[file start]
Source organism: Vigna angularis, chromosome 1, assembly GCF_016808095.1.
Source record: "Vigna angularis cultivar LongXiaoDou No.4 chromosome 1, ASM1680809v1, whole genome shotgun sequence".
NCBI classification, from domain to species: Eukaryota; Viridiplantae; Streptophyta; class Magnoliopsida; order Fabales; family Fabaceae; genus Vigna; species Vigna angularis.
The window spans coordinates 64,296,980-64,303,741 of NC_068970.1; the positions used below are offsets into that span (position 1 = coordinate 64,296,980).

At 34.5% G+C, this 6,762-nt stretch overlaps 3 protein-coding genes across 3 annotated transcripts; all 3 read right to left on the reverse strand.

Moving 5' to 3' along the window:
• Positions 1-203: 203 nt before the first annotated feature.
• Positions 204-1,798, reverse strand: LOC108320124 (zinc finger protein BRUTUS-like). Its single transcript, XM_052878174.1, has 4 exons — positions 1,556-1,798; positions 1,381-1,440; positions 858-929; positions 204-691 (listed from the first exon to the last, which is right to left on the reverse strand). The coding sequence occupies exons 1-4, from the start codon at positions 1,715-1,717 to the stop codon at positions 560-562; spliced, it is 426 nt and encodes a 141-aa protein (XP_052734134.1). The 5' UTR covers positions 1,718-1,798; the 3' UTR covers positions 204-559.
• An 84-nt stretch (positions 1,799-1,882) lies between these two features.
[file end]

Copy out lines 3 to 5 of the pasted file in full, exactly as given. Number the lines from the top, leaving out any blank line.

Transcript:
NCBI classification, from domain to species: Eukaryota; Viridiplantae; Streptophyta; class Magnoliopsida; order Fabales; family Fabaceae; genus Vigna; species Vigna angularis.
The window spans coordinates 64,296,980-64,303,741 of NC_068970.1; the positions used below are offsets into that span (position 1 = coordinate 64,296,980).

At 34.5% G+C, this 6,762-nt stretch overlaps 3 protein-coding genes across 3 annotated transcripts; all 3 read right to left on the reverse strand.